Northern Prairie Wildlife Research Center
American Elder (Sambucus canadensis)
- Family: Honeysuckle (Caprifoliaceae)
- Flowering: May-July.
- Field Marks: This coarse herb is distinguished by its opposite, pinnately compound leaves and its huge cymes of small white flowers.
- Habitat: Along streams, moist woods.
- Habit: Shrub with several stems, scarcely woody.
- Stems: Erect, branched, smooth, up to 12 feet tall.
- Leaves: Opposite, pinnately compound, with 5-11 leaflets; the leaflets lanceolate to ovate, long-ponted at the tip, rounded or tapering to the base, toothed, smooth, up to 6 inches long, up to 2 1/2 inches broad.
- Flowers: Numerous in large, compound cymes up to 1 foot across; each white flower up to 1/3 inch across.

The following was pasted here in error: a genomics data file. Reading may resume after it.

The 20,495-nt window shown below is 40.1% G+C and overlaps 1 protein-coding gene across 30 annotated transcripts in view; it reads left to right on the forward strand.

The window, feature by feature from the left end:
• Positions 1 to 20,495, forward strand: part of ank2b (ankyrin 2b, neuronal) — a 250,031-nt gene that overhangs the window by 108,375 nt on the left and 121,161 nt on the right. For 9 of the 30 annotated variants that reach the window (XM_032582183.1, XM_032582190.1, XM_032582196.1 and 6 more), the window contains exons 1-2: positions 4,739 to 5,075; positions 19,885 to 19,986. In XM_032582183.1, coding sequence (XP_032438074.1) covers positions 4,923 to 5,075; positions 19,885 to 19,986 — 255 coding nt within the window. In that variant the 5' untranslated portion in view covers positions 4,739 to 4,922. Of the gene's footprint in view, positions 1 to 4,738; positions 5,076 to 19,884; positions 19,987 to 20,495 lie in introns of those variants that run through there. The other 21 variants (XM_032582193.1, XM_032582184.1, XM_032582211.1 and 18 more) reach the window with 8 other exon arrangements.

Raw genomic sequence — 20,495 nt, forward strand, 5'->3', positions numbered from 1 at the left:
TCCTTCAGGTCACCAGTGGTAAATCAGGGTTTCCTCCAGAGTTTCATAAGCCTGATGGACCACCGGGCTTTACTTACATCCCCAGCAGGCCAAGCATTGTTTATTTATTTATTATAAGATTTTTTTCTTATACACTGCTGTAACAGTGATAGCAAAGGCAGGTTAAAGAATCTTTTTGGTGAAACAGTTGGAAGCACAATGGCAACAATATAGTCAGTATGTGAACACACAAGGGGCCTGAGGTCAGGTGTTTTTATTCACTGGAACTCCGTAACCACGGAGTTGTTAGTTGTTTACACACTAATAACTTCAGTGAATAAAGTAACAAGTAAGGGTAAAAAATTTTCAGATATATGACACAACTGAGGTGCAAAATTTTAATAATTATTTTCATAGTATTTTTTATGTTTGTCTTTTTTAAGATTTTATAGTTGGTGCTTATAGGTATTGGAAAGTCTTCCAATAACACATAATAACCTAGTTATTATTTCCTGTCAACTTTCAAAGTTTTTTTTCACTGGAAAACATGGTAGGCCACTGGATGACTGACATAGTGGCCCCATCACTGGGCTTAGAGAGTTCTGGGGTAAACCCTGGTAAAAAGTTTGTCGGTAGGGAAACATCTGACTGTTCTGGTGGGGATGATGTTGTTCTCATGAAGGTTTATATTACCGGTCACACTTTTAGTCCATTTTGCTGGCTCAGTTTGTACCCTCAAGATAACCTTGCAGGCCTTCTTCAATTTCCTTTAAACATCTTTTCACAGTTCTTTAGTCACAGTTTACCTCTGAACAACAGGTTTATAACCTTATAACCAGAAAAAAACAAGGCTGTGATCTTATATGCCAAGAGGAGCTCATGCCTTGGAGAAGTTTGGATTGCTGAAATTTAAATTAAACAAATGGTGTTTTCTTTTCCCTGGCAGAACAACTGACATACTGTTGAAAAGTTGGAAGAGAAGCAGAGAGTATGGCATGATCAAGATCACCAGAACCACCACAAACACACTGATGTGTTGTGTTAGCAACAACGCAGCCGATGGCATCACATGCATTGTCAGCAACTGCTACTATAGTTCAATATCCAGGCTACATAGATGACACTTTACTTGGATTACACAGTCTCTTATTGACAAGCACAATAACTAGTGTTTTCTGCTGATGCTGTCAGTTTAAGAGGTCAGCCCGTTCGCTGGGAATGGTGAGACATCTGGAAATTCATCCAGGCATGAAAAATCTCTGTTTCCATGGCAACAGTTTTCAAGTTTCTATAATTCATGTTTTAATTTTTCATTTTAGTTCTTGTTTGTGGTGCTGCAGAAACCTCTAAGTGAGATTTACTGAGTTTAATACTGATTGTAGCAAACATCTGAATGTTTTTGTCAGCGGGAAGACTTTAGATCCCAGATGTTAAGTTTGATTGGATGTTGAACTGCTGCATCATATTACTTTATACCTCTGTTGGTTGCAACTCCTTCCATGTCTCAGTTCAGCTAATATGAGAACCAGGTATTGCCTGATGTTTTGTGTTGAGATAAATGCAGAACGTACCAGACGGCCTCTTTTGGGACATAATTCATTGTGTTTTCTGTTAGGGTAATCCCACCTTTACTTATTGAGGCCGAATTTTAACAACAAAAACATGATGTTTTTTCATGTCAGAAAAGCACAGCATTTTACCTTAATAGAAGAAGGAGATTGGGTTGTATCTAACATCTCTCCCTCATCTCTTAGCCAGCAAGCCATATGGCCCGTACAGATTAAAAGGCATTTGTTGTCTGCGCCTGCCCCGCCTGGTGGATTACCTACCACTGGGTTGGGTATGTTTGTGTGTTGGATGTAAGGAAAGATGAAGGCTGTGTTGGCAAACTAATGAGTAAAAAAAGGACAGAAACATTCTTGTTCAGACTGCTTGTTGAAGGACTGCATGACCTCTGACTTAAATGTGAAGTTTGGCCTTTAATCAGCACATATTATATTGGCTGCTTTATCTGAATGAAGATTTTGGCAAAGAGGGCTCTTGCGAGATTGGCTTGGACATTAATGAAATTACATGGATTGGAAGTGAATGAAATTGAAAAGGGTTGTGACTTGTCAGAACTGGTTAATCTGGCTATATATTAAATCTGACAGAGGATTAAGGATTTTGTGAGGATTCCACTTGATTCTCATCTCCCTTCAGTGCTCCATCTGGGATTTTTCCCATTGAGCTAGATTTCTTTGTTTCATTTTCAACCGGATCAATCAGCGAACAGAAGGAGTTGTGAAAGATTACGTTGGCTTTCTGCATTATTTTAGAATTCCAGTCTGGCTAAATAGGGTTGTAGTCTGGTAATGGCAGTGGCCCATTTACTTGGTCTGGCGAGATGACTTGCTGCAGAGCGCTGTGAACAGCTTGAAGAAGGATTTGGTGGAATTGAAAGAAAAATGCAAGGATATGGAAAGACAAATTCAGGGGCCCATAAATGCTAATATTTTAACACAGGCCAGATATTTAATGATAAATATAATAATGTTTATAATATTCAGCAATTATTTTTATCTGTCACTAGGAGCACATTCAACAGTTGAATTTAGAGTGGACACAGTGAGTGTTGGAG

- Sepals: 5, green, very tiny.
- Petals: 5, white, united below.
- Stamens: 5, longer than the petals.
- Pistils: Ovary inferior.
- Fruits: Berries spherical, purple, up to 1/4 inch in diameter, usually with 4 light brown, oblongoid, wrinkled seeds.
- Notes: The berries are edible. The range map gives only the native distribution of this species and does not account for ornamental specimens.
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